Quotation by John Ruskin

I love Coleridge ... and I am very willing to allow that he has more imagination than Wordsworth, and more of the real poet. But after all Coleridge is nothing more than an intellectual opium-eater—a man of many crude though lovely thoughts—of confused though brilliant imagination, liable to much error—error even of the heart, very sensual in many of his ideas of pleasure—indolent to a degree, and evidently and always thinking without discipline; letting the fine brains which God gave him work themselves irregularly and without end or object—and carry him whither they will. Wordsworth has a grand, consistent, perfectly disciplined, all grasping intellect—for which nothing is too small, nothing too great, arranging everything in due relations, divinely pure in its conventions of pleasure, majestic in the equanimity of its benevolence—intense as white fire with chastened feeling. Coleridge may be the greater poet, but surely it admits of no question which is the greater man.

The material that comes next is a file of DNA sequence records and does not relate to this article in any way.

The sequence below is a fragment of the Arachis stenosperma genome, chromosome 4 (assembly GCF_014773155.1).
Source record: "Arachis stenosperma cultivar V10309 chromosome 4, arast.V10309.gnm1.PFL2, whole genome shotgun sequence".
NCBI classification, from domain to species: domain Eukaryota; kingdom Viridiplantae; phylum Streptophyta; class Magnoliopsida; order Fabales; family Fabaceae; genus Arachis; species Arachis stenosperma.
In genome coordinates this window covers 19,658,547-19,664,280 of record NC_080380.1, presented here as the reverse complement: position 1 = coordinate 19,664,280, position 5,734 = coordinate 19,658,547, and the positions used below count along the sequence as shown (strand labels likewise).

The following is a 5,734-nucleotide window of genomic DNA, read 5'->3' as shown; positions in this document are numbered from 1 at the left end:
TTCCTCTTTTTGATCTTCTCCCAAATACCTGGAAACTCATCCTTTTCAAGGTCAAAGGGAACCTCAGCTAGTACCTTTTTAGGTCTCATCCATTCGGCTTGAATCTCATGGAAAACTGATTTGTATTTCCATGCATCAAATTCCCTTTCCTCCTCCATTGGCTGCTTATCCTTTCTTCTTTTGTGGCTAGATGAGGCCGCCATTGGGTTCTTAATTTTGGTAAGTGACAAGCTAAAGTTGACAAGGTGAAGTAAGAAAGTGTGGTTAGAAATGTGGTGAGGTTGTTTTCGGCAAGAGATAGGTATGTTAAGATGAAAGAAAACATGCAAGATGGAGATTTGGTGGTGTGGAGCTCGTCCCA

John Ruskin (1819–1900), British critic, author. The Literary Criticism of John Ruskin, letter, 1843, to Rev. Walter Brown, ed. Harold Bloom (1972).
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